Mosques, orphanages, schools – solar panels are popping up on roofs everywhere

Gleaming blue solar panels, more commonly seen on the roofs of factories and commercial buildings, can now be installed in schools, mosques and even orphanages.

Since July 2014, the Sustainable Energy Development Authority (SEDA) has made it possible for such places to install solar photovoltaic (PV) systems under the “community” sector. Under SEDA’s Feed-in-Tariff (FiT) scheme, whatever renewable electricity that is generated can be sold to Tenaga Nasional Berhad at a fixed rate for a period of 21 years.

Three categories are eligible for the FiT scheme: educational institutions (schools and kindergartens); places of worship (mosques, churches and temples); and care centres (orphanages, nursing homes and old folks homes, among others).

A SEDA spokesperson says the community solar scheme is a way of giving back to the public who have contributed to the renewable energy fund. (Consumers using more than 300kWh of electricity each month contribute to this fund, which is used to promote renewable energy in the country.)

Solar panel graphic. Photo: MARIOK123RF.COM

Solar panel graphic. Photo: MARIOK123RF.COM

“More than just being sustainable, you reduce your electricity cost and offset the operating cost of running the centre, through premiums received from electricity sold to the national grid. Many solar PVs today are low-maintenance. Only the cabling needs to be checked, and the panels cleaned annually,” adds the spokesperson.

A quota of 7MW has been released for the community category until next March. Last year, the quota was 5MW. Each project is capped at 48kW, from the previous limit of 24kW.

With the special quota, community centres need not compete with other industrial and commercial sectors for PV projects and more of them can be a part of the clean energy movement. Of the 120 applications received until April, SEDA has approved 91 to produce 1.714MW. Of these, 21 are already generating solar energy.

Kan's company intends to install solar panels on more community centres this year. Photo: The Star/Faihan Ghani

Kan’s company intends to install solar panels on more community centres this year. Photo: The Star/Faihan Ghani

Of the 50 educational institutions which applied, six have started producing solar power. Of the 47 applications from places of worship, 13 are completed.

Some 23 care centres also applied, of which two are completed.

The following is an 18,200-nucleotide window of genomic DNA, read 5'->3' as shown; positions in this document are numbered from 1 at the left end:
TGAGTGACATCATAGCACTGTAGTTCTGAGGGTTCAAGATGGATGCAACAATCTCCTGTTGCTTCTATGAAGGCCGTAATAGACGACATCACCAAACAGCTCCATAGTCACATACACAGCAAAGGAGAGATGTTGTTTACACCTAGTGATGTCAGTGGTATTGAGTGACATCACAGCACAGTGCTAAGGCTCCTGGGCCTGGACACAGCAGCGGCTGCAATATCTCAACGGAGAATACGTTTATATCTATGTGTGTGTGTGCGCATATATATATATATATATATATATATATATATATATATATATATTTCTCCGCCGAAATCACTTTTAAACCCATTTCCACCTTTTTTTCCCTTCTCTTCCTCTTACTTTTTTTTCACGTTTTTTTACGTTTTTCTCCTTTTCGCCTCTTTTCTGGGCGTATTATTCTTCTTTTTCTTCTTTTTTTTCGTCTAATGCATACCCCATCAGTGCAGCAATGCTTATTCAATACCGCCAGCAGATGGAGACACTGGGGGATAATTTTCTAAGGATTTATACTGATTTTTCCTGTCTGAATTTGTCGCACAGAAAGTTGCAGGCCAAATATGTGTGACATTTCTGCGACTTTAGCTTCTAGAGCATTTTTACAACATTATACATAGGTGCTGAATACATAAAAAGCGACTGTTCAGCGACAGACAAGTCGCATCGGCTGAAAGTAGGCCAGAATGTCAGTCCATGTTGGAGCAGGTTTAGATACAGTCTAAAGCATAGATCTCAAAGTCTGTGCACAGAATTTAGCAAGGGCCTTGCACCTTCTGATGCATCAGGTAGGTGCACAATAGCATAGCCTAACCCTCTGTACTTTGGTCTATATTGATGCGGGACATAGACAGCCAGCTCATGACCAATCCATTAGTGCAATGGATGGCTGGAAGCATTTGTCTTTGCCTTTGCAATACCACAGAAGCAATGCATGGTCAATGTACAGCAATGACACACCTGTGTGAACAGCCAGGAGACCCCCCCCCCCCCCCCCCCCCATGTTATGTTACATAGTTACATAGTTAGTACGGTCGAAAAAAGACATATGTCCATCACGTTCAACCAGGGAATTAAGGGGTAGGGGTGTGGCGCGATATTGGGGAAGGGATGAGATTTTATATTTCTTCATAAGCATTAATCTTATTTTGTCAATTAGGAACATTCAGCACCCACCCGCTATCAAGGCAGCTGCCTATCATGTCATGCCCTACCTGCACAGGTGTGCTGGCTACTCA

Rumah K.I.D.S in Klang, Selangor, is benefitting from this scheme. Its 15kW system was installed in December and the total cost of RM200,000 was covered by PV company ERS Energy.

Company managing director Jonathan Kan says the home will receive 10% of the sale of the energy to TNB while ERS gets the remaining 90%. After 21 years, all revenue from the sale of solar power will go to the home.

“Our idea is to give back to society as part of our outreach programme. They benefit from the income generated. Hopefully, it will be an additional resource to offset the home’s operating cost or subsidise their electricity bill.”

Installing PV system in facilities such as orphanages has risks, says Kan. “The centre has to own the building that houses the PV system, or has at least a 21-year lease so that the system won’t get dismantled or run into conflict later.”

Based on an average 3.4 hours of daily irradiance in the vicinity, the system can generate 18,615kWh a year, and the potential return is RM22,500 annually (based on a tariff rate of RM1.209).

So far, the company has completed 10 community solar projects, including two other Rumah K.I.D.S, as well as religious sites and a school. All are based on the 90:10 model.

The photovoltaic system on the rooftop of Rumah K.I.D.S in Klang is projected to generate RM22,500 annually.

Meanwhile, a group of alumni students is sponsoring a solar project for their alma mater, the Malay College Kuala Kangsar. The 1975 fifth formers have pooled resources to install a 24kW PV system in their former school. Approvals have been obtained from the school management, Education Ministry and SEDA. The RM230,000 system will be integrated into the roof of a car park which can accommodate 12 vehicles. The project, to start in August, will be built by UT Generation.

“As our alumni celebrates its 40th anniversary this year, this initiative is a way of giving back to the school. Hopefully, students can learn more about carbon footprints, solar power and renewable energy.

“We project a revenue of RM47,000 a year, and we should recoup the capital in under five years. After 21 years, our gross revenue should be about RM982,800. These monies can be used by the parent-teacher association for its activities,” says Datuk Ahmad Sharifuddin Abdul Kadir, who chairs the project committee.

In Penang, generous funders paid for the solar panels installed in a children’s home. Preferring not to name the home, a board member says the 24kW system started operating in December and costs RM200,000. The estimated yearly returns is about RM40,000.

“Sale of the electricity helps to offset part of the home’s electricity costs, which can be quite high,” he says.

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